The application notes include recommended starting dilutions; optimal dilutions/concentrations should be determined by the end user.
Blocking - Blocking peptide for Anti-liver Arginase antibody (ab91279)
Purity70 - 90% by HPLC.
- First try to dissolve a small amount of peptide in either water or buffer. The more charged residues on a peptide, the more soluble it is in aqueous solutions. - If the peptide doesn’t dissolve try an organic solvent e.g. DMSO, then dilute using water or buffer. - Consider that any solvent used must be compatible with your assay. If a peptide does not dissolve and you need to recover it, lyophilise to remove the solvent. - Gentle warming and sonication can effectively aid peptide solubilisation. If the solution is cloudy or has gelled the peptide may be in suspension rather than solubilised. - Peptides containing cysteine are easily oxidised, so should be prepared in solution just prior to use.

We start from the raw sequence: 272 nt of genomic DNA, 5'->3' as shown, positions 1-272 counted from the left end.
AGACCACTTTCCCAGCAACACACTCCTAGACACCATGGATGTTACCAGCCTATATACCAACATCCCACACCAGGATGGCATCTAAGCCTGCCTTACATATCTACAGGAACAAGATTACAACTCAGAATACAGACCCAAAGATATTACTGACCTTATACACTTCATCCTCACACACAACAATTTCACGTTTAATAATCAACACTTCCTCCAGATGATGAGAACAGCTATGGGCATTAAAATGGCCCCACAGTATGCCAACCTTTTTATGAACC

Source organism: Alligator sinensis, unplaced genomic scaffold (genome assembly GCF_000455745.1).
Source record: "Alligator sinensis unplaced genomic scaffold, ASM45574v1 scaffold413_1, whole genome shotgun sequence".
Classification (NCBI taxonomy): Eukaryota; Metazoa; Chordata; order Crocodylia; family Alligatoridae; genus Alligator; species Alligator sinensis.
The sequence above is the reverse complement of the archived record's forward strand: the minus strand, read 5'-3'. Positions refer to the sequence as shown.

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Preparation and Storage
Stability and Storage
Shipped at 4°C. Upon delivery aliquot and store at -20°C or -80°C. Avoid repeated freeze / thaw cycles.
Information available upon request.
Arginase type I
Liver type arginase
Type I arginase
PathwayNitrogen metabolism; urea cycle; L-ornithine and urea from L-arginine: step 1/1.
Involvement in diseaseDefects in ARG1 are the cause of argininemia (ARGIN) [MIM:207800]; also known as hyperargininemia. Argininemia is a rare autosomal recessive disorder of the urea cycle. Arginine is elevated in the blood and cerebrospinal fluid, and periodic hyperammonemia occurs. Clinical manifestations include developmental delay, seizures, mental retardation, hypotonia, ataxia, progressive spastic quadriplegia.
Sequence similaritiesBelongs to the arginase family.